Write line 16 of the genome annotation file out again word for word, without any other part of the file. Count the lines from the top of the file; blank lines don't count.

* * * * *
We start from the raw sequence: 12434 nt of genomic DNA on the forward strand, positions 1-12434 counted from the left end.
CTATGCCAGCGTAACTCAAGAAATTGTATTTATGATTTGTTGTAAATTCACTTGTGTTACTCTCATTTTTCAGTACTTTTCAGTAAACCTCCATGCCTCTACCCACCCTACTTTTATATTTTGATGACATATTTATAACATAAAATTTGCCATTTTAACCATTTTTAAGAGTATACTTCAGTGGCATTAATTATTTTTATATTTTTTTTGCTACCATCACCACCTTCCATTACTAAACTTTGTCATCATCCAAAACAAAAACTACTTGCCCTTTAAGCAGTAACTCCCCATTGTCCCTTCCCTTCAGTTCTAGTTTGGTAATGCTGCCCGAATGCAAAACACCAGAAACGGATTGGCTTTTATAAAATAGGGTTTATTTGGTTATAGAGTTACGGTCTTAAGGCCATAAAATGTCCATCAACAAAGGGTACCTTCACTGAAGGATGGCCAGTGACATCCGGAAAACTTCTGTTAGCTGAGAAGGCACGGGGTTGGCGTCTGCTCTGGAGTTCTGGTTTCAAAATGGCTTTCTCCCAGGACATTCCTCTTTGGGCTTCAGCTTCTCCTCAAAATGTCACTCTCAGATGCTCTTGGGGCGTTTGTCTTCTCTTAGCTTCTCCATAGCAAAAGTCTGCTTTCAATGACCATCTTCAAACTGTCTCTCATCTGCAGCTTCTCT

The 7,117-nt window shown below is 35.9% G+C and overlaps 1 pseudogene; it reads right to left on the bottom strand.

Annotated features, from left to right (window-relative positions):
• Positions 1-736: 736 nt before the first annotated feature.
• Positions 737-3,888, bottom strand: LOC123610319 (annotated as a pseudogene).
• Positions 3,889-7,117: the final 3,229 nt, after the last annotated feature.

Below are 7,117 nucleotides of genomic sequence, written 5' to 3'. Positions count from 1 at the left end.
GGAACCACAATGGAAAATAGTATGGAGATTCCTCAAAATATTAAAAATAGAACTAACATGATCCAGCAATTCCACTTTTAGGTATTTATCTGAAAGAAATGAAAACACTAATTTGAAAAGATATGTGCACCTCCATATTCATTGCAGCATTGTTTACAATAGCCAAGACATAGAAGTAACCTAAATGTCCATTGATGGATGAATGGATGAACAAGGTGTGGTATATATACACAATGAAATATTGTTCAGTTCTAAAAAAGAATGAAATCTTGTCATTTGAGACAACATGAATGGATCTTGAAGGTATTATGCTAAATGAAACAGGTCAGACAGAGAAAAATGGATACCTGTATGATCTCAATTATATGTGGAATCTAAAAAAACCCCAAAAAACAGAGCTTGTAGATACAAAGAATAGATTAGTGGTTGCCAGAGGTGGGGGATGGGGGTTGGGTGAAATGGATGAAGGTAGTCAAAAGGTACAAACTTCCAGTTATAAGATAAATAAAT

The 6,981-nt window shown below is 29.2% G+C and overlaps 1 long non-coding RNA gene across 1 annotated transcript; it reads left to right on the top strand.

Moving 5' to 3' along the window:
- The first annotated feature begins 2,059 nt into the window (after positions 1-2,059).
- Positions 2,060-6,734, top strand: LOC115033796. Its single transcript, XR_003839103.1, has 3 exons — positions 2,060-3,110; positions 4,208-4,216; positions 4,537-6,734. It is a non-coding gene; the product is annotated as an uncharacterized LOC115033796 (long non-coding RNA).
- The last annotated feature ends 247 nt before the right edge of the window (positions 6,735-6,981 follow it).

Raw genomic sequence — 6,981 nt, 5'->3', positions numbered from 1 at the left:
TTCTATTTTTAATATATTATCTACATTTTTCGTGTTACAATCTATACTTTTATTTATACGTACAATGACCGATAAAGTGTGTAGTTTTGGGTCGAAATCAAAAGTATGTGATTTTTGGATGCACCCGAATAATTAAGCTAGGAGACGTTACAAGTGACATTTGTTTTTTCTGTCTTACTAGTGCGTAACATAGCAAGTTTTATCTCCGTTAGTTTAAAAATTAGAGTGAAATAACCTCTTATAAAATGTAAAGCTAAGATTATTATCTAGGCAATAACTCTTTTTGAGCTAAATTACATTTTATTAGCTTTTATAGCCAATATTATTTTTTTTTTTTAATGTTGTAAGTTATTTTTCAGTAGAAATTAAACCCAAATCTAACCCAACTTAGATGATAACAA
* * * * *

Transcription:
TTCTATTTTTAATATATTATCTACATTTTTCGTGTTACAATCTATACTTTTATTTATACGTACAATGACCGATAAAGTGTGTAGTTTTGGGTCGAAATCAAAAGTATGTGATTTTTGGATGCACCCGAATAATTAAGCTAGGAGACGTTACAAGTGACATTTGTTTTTTCTGTCTTACTAGTGCGTAACATAGCAAGTTTTATCTCCGTTAGTTTAAAAATTAGAGTGAAATAACCTCTTATAAAATGTAAAGCTAAGATTATTATCTAGGCAATAACTCTTTTTGAGCTAAATTACATTTTATTAGCTTTTATAGCCAATATTATTTTTTTTTTTTAATGTTGTAAGTTATTTTTCAGTAGAAATTAAACCCAAATCTAACCCAACTTAGATGATAACAA